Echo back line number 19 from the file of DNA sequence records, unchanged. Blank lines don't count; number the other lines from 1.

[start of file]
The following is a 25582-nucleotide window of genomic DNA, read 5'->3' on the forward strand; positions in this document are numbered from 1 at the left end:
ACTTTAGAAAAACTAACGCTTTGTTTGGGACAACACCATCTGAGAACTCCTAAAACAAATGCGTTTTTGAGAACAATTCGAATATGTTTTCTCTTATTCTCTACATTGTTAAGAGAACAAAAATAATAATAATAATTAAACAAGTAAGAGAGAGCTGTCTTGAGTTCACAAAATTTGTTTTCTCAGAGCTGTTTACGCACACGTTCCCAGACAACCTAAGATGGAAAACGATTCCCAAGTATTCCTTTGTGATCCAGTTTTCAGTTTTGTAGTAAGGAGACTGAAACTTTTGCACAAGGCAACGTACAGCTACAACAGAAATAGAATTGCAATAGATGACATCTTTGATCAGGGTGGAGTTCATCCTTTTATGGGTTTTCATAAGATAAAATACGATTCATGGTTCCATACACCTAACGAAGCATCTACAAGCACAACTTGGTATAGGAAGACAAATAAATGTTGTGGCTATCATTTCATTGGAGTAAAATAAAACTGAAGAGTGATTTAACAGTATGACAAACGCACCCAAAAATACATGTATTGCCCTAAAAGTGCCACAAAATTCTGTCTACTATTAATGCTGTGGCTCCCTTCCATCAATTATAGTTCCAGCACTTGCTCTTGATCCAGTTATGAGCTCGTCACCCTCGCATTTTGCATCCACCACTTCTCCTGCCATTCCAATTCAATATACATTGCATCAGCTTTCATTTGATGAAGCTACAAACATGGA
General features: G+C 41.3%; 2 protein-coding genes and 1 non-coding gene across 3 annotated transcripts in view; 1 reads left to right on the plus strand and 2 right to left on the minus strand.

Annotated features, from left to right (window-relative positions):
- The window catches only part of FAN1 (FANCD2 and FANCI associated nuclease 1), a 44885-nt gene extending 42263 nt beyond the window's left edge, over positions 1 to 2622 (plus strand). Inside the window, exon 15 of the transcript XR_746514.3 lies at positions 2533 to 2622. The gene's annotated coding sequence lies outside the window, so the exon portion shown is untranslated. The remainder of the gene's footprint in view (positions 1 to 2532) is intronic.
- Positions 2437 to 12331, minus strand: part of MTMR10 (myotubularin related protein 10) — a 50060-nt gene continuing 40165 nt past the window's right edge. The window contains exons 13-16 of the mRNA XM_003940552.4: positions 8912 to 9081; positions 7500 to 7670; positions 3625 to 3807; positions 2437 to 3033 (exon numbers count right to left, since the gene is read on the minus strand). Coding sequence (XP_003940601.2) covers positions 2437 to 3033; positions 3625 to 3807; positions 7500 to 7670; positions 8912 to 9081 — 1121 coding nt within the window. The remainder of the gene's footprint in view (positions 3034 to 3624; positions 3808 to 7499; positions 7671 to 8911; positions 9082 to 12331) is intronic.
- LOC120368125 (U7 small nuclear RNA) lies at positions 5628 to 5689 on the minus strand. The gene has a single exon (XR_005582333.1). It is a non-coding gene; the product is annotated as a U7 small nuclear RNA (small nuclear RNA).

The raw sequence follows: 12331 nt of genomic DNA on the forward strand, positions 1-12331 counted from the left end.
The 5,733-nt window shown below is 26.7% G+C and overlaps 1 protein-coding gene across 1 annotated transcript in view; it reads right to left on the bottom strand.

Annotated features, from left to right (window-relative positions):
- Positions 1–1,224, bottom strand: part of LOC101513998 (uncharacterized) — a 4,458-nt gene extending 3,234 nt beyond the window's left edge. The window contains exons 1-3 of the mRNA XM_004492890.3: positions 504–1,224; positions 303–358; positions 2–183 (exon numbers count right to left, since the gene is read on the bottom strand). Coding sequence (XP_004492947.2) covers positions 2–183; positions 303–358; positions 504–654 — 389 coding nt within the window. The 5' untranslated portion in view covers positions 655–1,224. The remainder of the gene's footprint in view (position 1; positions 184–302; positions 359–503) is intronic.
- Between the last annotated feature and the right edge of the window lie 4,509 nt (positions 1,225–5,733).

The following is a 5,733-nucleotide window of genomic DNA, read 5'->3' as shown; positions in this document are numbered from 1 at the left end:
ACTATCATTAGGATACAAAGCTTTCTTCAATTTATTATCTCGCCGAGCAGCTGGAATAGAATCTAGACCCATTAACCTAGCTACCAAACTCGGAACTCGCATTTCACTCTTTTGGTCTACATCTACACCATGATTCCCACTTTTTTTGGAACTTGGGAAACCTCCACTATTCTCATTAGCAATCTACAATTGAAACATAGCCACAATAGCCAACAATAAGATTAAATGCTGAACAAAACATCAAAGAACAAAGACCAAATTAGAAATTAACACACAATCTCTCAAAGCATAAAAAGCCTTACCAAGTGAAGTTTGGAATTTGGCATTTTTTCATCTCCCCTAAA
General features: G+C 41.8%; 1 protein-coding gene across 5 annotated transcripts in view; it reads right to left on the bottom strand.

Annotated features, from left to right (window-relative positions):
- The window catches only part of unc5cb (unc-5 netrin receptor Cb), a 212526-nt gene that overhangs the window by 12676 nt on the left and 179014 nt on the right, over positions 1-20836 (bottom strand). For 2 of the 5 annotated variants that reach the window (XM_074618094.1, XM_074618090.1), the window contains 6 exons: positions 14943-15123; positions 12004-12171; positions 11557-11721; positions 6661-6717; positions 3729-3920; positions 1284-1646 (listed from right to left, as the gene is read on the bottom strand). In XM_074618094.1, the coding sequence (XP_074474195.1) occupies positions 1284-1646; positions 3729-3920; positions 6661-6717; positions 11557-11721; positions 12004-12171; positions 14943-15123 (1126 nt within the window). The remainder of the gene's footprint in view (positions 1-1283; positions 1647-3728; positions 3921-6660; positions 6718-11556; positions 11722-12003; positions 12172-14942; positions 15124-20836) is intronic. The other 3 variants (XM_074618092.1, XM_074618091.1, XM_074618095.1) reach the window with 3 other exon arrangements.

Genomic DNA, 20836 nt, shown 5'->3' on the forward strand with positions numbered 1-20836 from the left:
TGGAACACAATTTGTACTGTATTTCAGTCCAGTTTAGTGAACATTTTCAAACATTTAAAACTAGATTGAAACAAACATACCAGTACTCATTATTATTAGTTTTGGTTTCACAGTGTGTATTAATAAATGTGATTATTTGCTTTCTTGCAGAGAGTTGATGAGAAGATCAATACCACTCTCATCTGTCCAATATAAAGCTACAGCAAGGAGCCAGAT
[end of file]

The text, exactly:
TGGAACACAATTTGTACTGTATTTCAGTCCAGTTTAGTGAACATTTTCAAACATTTAAAACTAGATTGAAACAAACATACCAGTACTCATTATTATTAGTTTTGGTTTCACAGTGTGTATTAATAAATGTGATTATTTGCTTTCTTGCAGAGAGTTGATGAGAAGATCAATACCACTCTCATCTGTCCAATATAAAGCTACAGCAAGGAGCCAGAT